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California Gardening: Greensand, Azomite, and Rockdust question.

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Googlie4gardens
Victorville, CA
(Zone 8b)

December 31, 2011
9:43 AM

Post #8948895

Happy New Year to all my fellow CA gardeners!!

I'm wondering if anyone is experienced with Rock dust, Azomite, and Greensand.. Can I use all 3 at once?

Beside composting is there anything else I can do/add to amend my bed?


ERNIECOPP
Vista, CA

December 31, 2011
10:51 AM

Post #8948948

Googlie, What problem with your current soil are you trying to improve. Rock Dust is a by-product of rock crushing, and a lot of the rock in your area is Limestone, so it may increase your PH. If you are just trying to increase the tilth, or friability of the soil, organic matter of some kind will be needed. Before i found a wonderful source for compost at a local greenery recycler, i was thinking about using rice hulls, which is becoming popular as Horse bedding. It is available in bales at Feed Stores. If you can find someone that keeps horses they may give you some of the bedding, as most have to pay to have it hauled away.

drthor

drthor
Irving, TX
(Zone 8a)

January 12, 2012
8:34 PM

Post #8965558

I have been using Azomite on my vegetable garden last year.
I normally apply 1tbsp to the planting hole for each vegetables.
It is amazing !!

Thumbnail by drthor
Click the image for an enlarged view.

Googlie4gardens
Victorville, CA
(Zone 8b)

January 15, 2012
12:18 PM

Post #8968698

Ernie, I just want to perk up last years bed. I do plan on adding compost to it when the compost is ready. I will be making 2 raised beds as well. I plan on buying a top soil from a nursery. I just mainly wanted to amend the sand or whatever you want to call my "soil" that will be underneath the topsoil. I was thinking about mixing the top soil with my "soil" and either Azomite or greensand. My actual "soil" has terrible drainage and if it sits very long gets hard as a rock, so yes you could say I am trying to increase the tilth of my soil. I think I have decided against rock dust. Thank you on the info about rock dust, I guess it doesn't make much sense to add that given my soil is similar to rock dust haha!

drthor, thanks for the input! Your veggies look great!! You may have sold me on the Azomite :) Do you know much about greensand?

drthor

drthor
Irving, TX
(Zone 8a)

January 15, 2012
2:14 PM

Post #8968881

yes I have also ammended my soil with greensand ... but stopped after using Azomite ... it iway superior and it has so many other minerals.
Have a look here: http://azomite.com/index.php?option=com_content&view=section&layout=blog&id=9&Itemid=58
ERNIECOPP
Vista, CA

January 15, 2012
7:15 PM

Post #8969263

Googlie,
I doubt there is very much natural topsoil up there, and it may be very expensive. If you have a greenery recycle operation there you might be able to get compost to make topsoil with what you have. I lived in Lucerne Valley and Oro Grande back in 1950, and as i recall, the soil was similar to what i have here, without the caliche i had underneath up there. The compost from the local recycle site has been helping my soil here, much cheaper than top soil would be. And if you can get it to where you can work it and water it, it will really grow things.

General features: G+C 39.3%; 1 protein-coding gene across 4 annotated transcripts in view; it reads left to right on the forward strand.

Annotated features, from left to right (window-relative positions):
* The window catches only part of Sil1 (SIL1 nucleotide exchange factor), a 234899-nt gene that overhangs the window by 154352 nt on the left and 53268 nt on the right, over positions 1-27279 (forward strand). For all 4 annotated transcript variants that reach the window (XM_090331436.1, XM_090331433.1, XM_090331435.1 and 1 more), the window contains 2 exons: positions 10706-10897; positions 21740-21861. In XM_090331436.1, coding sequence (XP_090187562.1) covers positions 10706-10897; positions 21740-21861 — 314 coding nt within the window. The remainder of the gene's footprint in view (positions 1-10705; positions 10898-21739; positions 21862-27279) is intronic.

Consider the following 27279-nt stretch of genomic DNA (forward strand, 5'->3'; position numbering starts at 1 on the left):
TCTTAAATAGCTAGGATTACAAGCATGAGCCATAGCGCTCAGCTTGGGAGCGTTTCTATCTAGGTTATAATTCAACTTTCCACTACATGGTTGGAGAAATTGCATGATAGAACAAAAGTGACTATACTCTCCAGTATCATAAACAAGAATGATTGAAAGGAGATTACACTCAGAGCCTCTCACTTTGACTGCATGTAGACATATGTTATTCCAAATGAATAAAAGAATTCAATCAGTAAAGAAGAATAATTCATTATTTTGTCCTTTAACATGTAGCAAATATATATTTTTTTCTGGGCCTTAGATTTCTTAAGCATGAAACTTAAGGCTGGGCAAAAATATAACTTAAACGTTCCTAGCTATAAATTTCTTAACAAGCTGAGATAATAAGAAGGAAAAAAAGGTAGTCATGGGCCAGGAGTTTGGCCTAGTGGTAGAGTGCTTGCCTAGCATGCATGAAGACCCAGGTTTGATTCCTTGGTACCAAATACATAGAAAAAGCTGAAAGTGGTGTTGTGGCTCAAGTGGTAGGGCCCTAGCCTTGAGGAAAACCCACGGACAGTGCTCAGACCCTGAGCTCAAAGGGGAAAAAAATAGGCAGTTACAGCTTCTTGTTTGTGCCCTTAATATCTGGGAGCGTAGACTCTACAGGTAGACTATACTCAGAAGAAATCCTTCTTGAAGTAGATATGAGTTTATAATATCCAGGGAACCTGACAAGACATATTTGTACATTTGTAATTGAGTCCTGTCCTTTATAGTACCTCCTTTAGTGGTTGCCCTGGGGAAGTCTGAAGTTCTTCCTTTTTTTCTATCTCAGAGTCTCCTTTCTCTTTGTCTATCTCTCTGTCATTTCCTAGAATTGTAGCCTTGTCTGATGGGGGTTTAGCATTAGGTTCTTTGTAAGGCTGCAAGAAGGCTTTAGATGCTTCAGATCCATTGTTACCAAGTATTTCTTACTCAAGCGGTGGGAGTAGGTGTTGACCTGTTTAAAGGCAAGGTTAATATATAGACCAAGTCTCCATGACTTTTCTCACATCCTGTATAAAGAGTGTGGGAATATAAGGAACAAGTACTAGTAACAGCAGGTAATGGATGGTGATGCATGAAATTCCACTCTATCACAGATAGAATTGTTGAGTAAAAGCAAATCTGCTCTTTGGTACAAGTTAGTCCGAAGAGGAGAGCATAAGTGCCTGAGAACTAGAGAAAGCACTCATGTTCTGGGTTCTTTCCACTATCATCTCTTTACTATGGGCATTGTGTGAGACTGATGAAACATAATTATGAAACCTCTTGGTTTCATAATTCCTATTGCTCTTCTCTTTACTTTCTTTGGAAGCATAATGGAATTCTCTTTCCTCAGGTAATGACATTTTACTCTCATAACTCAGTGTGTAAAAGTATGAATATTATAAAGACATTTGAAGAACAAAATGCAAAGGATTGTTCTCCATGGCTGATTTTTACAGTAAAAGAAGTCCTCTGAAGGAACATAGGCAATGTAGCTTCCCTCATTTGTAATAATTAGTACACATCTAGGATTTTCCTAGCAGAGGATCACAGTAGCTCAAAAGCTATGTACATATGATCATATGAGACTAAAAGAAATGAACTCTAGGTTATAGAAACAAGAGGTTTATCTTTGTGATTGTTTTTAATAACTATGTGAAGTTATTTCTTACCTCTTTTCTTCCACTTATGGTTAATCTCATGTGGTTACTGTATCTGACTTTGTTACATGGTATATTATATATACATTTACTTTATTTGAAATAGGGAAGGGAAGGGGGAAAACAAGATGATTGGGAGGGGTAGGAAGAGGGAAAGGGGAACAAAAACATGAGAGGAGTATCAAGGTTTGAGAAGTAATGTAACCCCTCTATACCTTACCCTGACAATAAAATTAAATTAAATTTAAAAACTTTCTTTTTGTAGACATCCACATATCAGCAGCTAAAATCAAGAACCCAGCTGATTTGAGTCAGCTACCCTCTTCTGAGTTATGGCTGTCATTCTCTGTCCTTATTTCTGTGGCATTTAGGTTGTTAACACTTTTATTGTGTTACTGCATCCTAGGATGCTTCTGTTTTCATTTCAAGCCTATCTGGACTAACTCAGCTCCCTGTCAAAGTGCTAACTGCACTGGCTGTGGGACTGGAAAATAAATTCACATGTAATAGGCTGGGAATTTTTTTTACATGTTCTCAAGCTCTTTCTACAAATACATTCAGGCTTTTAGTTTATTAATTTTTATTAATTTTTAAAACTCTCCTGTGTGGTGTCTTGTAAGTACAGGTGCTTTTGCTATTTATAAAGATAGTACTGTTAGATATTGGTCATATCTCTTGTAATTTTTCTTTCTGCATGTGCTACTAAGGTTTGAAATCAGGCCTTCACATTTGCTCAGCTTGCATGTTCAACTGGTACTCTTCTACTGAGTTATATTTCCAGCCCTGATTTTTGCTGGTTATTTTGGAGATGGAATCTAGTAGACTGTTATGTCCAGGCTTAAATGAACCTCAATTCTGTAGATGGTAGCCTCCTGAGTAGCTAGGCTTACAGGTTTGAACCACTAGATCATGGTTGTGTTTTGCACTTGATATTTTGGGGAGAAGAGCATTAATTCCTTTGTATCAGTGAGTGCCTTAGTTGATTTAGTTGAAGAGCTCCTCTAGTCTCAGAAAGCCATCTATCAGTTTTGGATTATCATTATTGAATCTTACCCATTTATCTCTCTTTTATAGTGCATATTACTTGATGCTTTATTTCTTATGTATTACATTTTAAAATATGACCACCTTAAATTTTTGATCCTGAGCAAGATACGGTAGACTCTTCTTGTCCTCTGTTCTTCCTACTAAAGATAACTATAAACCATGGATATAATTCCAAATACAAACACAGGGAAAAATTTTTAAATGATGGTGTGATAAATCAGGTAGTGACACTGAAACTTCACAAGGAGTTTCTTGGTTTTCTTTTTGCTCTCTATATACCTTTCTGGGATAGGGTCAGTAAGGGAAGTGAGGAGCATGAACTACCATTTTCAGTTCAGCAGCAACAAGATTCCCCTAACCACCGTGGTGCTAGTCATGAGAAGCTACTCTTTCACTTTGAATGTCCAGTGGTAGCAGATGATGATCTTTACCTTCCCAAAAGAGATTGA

You only need 8 or 10 inches deep for most plants and about a foot for most trees as that is where their roots are.

ERNIECOPP
Vista, CA

February 15, 2012
6:03 PM

Post #9008217

Googlie,

About a month ago, you asked about Azomite and Rockdust. I just noticed in a Catalog that Azomite itself is sometimes called Rockdust, so in your case, they seem to be the same product. Rock Dust is also a by product of Rock Crushing, but is undoubtedly different than the Azomite type.
Ernie
soilsandup
Sacramento, CA
(Zone 9a)

February 15, 2012
10:03 PM

Post #9008411

I also bought a large bag of azomite earlier this year to use in my garden. I have no complaints about my soil, which is a loamy soil and has all the basic micronutrients, but after reading so much good things about Azomite, I figure it would not hurt to try - the minerals listed are some that is probably not found in my area, so it would not hurt to have it available in case the plants could benefit from it. I put in about 17 herbaceous peony plants and added a little of azomite to each of the planting holes. Will see how they compare to the 5 peonies that was planted last year.

When I put in my vegetables this year, I will do a trial run with some of them too - half with, and half without the addition of azomite. One good thing is that it is a natural product, so if it doesn't really help, it would not have hurt anything.

drthor

drthor
Irving, TX
(Zone 8a)

February 16, 2012
7:45 AM

Post #9008682

I am a huge fun of Azomite. I always add 1TBSP of Azomite anytime I transplant out my vegetables.
So far I never had a growing problem, instead strong plants and great harvests.

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